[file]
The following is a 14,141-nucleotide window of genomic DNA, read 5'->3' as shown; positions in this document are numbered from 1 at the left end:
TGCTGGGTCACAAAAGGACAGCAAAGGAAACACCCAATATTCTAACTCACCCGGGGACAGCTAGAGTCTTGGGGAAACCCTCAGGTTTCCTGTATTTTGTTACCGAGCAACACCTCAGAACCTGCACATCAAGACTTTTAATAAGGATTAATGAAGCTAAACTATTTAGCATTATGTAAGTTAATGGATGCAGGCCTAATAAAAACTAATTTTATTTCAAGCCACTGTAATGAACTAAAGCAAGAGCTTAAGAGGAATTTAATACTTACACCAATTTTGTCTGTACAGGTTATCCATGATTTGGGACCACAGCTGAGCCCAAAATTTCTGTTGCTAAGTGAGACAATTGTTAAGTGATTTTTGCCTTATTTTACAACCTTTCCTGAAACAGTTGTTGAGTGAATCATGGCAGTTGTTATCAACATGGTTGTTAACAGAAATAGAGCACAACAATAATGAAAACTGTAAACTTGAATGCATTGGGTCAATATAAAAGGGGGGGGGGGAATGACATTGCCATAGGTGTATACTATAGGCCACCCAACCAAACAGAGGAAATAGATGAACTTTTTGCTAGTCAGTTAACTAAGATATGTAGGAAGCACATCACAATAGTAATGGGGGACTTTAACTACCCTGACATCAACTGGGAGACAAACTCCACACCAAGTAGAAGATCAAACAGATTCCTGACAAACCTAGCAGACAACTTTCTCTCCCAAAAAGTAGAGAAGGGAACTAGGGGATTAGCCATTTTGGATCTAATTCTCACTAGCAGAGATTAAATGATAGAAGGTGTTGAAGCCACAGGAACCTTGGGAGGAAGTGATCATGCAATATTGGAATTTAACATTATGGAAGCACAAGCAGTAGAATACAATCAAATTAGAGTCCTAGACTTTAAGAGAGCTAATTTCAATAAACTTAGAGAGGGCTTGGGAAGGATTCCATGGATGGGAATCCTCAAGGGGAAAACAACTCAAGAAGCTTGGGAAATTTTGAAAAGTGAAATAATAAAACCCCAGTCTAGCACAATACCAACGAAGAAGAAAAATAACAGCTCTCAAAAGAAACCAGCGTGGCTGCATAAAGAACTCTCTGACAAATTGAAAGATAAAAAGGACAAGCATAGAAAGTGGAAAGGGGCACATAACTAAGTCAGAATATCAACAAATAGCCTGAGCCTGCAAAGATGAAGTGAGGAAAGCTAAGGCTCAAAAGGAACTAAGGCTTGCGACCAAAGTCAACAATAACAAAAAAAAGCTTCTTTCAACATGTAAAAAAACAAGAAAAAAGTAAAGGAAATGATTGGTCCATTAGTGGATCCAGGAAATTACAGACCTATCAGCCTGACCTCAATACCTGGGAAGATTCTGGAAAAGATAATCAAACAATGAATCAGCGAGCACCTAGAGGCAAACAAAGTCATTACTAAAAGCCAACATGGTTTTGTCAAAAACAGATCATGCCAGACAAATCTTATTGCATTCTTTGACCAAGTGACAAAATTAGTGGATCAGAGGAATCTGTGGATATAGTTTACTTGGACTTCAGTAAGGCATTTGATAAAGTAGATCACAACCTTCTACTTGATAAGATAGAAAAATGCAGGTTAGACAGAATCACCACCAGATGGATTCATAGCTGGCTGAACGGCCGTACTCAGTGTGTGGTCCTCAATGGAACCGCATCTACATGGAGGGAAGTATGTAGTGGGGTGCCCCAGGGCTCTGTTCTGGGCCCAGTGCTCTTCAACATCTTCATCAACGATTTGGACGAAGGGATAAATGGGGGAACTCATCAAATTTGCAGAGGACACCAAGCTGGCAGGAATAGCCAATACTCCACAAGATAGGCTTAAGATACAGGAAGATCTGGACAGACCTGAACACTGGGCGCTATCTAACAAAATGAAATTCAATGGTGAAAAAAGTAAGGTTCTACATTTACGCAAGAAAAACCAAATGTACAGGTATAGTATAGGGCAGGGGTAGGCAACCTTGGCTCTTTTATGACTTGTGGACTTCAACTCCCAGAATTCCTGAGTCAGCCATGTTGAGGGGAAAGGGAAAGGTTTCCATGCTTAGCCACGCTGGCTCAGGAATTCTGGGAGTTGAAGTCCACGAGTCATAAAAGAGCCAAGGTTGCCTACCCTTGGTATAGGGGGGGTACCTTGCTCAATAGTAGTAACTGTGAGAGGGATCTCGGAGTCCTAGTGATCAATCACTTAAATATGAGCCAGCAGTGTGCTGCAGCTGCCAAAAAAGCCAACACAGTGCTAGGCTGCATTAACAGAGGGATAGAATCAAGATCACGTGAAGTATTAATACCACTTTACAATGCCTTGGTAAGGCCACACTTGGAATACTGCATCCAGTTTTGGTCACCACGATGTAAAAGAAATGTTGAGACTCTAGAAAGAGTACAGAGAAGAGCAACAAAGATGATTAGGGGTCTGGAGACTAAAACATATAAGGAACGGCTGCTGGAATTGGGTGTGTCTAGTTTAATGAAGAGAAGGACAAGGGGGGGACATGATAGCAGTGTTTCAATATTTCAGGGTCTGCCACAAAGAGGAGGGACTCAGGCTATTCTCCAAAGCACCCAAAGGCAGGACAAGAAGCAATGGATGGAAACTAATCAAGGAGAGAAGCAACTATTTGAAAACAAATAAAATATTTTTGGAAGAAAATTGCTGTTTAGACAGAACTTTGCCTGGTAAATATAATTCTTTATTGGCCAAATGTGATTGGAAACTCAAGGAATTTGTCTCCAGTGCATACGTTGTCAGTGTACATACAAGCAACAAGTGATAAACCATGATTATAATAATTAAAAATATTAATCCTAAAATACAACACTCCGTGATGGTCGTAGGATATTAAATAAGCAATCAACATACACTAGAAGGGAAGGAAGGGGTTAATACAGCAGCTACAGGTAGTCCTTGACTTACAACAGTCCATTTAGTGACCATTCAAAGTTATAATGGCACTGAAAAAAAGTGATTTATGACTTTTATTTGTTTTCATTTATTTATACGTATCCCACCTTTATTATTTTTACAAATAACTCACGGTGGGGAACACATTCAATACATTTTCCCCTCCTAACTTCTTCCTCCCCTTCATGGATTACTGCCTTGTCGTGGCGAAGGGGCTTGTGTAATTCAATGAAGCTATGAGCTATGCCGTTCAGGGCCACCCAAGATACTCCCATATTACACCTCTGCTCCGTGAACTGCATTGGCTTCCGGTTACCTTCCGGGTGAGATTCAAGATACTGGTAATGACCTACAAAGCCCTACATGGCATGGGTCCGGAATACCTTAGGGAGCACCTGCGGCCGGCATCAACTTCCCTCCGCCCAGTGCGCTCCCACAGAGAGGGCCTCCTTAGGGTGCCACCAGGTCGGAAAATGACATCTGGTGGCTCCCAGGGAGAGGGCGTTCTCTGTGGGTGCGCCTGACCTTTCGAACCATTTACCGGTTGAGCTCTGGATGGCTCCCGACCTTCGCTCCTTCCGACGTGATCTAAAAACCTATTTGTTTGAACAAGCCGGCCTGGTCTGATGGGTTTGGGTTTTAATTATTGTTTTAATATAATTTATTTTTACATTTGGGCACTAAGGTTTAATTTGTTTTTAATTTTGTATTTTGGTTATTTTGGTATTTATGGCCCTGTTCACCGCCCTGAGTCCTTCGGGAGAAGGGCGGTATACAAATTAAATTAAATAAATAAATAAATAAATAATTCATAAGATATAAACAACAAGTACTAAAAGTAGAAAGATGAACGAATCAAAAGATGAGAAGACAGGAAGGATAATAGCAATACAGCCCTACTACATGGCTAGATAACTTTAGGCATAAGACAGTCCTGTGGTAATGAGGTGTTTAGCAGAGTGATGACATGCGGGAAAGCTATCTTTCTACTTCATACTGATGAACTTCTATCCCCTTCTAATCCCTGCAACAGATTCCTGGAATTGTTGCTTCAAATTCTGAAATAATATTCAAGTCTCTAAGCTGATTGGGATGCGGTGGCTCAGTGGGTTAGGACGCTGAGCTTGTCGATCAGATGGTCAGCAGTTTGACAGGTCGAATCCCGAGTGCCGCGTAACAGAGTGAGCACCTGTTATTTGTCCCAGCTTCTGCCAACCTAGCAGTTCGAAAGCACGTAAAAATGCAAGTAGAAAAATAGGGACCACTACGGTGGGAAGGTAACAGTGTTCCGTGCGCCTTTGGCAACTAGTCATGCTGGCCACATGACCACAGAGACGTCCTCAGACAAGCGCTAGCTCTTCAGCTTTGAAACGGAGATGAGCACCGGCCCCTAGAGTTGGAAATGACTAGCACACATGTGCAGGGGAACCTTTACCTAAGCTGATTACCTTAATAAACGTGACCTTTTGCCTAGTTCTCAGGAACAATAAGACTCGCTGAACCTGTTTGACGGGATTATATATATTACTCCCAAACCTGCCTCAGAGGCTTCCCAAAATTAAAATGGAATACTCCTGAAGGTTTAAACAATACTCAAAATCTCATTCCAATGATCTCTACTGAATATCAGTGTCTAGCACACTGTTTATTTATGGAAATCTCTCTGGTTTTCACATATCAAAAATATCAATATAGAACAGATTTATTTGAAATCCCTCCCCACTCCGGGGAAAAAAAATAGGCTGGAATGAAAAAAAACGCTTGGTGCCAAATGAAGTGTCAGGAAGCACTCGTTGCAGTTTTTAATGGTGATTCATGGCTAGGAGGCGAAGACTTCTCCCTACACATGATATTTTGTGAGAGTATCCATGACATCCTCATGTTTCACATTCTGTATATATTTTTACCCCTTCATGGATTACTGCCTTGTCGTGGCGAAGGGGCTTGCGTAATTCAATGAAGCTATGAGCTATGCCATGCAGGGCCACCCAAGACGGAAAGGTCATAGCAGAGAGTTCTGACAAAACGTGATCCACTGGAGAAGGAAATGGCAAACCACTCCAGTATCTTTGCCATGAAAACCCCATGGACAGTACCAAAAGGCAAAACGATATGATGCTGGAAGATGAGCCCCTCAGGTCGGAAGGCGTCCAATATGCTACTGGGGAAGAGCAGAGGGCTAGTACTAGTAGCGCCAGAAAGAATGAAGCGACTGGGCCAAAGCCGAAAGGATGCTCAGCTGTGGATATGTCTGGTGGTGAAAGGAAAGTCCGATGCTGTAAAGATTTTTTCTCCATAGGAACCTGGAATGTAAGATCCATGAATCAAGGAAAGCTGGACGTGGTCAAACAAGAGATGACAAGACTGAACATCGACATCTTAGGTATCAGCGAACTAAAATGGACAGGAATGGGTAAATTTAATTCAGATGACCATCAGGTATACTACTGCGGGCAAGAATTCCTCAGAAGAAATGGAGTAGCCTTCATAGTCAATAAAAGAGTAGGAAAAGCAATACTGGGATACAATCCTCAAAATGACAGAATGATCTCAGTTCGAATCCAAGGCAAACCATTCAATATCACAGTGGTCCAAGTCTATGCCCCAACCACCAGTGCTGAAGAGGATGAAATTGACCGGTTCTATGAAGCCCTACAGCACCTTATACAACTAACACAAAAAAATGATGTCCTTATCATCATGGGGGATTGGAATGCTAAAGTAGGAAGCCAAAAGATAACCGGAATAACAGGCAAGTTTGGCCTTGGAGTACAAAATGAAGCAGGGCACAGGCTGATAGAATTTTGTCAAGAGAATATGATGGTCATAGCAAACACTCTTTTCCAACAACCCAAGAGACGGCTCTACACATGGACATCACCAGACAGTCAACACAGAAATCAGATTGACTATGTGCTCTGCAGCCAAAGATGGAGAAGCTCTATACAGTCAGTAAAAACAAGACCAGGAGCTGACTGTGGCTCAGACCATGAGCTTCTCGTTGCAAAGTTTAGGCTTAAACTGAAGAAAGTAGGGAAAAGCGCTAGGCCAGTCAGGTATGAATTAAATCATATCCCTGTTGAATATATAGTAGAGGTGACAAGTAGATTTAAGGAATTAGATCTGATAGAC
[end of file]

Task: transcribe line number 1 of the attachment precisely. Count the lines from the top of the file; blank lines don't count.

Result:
The following is a 14,141-nucleotide window of genomic DNA, read 5'->3' as shown; positions in this document are numbered from 1 at the left end: